Solve the Mystery: What Does a Red Light Look Like?

  • Thread starter Fletcher
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  • #1
Suppose there was a spherical red light source and that was the only thing that existed. Would your eye see a red ball surrounded by blackness, or would your whole vision be uniformly red, or would you see all red but in decreasing intensity?
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  • #2
Have you ever looked at the stars at night...?
  • #3
In case you haven't- When you look at the stars at night you see bright lights surrounded by blackness. (Works best far away from city lights- spend a night in the Utah desert some time- it's awesome!)

You would only see "all red but in decreasing intensity" if there were a cloud of something to reflect the light around the source.
  • #4
Maybe my question is more biological but, wouldn't light from a sphere come out in every direction and thus hit every part of your eye, assuming there was absoluely no other source of light?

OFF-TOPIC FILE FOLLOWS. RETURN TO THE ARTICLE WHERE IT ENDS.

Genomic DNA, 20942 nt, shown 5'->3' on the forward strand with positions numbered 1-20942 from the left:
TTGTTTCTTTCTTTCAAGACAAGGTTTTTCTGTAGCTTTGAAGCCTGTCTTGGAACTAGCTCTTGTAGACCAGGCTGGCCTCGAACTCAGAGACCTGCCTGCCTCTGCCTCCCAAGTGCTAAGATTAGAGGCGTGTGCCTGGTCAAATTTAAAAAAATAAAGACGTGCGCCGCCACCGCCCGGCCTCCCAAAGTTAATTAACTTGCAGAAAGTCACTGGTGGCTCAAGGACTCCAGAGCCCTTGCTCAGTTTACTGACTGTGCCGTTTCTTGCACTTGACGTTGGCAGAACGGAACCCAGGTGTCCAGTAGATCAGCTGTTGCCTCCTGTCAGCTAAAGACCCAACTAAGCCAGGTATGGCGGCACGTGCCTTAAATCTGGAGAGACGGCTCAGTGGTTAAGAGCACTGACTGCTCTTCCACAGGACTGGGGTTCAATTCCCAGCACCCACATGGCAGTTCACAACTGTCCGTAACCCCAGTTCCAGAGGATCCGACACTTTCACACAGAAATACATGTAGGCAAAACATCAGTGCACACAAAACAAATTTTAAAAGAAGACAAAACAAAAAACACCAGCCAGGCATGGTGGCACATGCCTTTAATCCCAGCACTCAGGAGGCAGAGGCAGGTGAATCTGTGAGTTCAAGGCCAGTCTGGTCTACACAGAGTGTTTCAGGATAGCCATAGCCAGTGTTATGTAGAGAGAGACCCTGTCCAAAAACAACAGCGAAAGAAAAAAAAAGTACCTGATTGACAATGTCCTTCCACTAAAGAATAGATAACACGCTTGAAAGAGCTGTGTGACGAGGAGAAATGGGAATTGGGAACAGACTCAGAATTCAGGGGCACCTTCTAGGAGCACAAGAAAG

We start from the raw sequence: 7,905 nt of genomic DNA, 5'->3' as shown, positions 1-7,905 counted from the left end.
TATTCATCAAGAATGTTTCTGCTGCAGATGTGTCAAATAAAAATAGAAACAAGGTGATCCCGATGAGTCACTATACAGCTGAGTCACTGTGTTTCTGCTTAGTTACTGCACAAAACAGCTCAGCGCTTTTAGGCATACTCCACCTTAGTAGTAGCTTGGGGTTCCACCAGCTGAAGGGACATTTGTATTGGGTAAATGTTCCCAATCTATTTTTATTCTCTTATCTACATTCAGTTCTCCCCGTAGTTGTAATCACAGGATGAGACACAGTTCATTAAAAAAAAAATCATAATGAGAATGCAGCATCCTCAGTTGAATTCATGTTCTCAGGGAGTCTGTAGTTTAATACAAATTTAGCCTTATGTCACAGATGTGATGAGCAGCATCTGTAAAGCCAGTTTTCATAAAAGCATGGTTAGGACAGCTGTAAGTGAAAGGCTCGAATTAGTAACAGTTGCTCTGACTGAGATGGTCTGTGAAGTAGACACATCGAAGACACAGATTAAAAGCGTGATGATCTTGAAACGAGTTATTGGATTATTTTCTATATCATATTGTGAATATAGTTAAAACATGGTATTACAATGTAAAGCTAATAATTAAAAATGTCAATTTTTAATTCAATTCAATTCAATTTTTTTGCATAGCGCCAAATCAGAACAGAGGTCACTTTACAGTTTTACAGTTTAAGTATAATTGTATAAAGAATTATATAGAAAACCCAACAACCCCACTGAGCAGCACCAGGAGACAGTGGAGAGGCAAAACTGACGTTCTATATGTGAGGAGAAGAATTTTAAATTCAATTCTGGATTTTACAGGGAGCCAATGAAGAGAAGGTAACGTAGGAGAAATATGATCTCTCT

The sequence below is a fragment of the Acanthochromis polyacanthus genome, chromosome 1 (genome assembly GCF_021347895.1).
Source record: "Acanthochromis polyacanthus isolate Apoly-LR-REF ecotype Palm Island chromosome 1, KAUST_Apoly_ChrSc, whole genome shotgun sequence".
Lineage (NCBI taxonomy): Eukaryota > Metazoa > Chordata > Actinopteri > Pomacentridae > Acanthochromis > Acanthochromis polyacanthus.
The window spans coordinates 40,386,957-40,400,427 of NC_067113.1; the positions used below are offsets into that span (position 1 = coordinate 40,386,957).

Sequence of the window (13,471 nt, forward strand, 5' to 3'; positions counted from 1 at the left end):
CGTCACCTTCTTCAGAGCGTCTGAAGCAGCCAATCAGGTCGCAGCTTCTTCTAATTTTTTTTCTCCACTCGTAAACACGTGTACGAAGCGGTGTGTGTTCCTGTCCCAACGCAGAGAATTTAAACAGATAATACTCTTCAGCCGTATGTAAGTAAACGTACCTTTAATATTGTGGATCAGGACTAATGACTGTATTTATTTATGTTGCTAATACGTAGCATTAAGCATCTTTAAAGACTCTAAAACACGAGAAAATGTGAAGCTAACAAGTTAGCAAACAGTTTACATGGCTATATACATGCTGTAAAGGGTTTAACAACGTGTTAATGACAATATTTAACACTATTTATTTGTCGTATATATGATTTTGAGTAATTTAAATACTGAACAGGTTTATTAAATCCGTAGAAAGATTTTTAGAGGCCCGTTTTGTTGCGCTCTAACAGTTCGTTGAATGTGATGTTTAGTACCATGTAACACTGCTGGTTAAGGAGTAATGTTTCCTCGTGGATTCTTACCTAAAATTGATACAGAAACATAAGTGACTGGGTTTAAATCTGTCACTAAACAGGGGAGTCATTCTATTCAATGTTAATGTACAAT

• #5
Yes, if your eye didn't have a lens on it to focus the light.
  • #6
I had no notion of a lens (I just looked it up) and didn't understand why everything isn't a blur. Thanks.

1. What causes a red light to appear red?

A red light appears red because it has a longer wavelength than other colors of light. This longer wavelength causes the light to be perceived as red by our eyes.

2. Why is a red light used in traffic signals?

A red light is used in traffic signals as it is universally recognized as a symbol for "stop". It is also the most visible color in low light conditions, making it effective for use in traffic signals.

3. How does a red light affect our vision?

A red light has a longer wavelength, which means it is not as easily scattered by particles in the air. This allows our eyes to focus on the red light more easily, making it appear brighter and clearer.

4. Can a red light be seen by people with color blindness?

It depends on the type and severity of the color blindness. Red-green color blindness, the most common type, may have difficulty distinguishing between red and green lights. However, other types of color blindness may not affect the ability to see a red light.

5. How is a red light different from other colors of light?

A red light has the longest wavelength among the visible spectrum of light, which also includes colors like orange, yellow, green, blue, and violet. This longer wavelength gives it unique properties, such as being more easily transmitted through certain materials like fog or dust.

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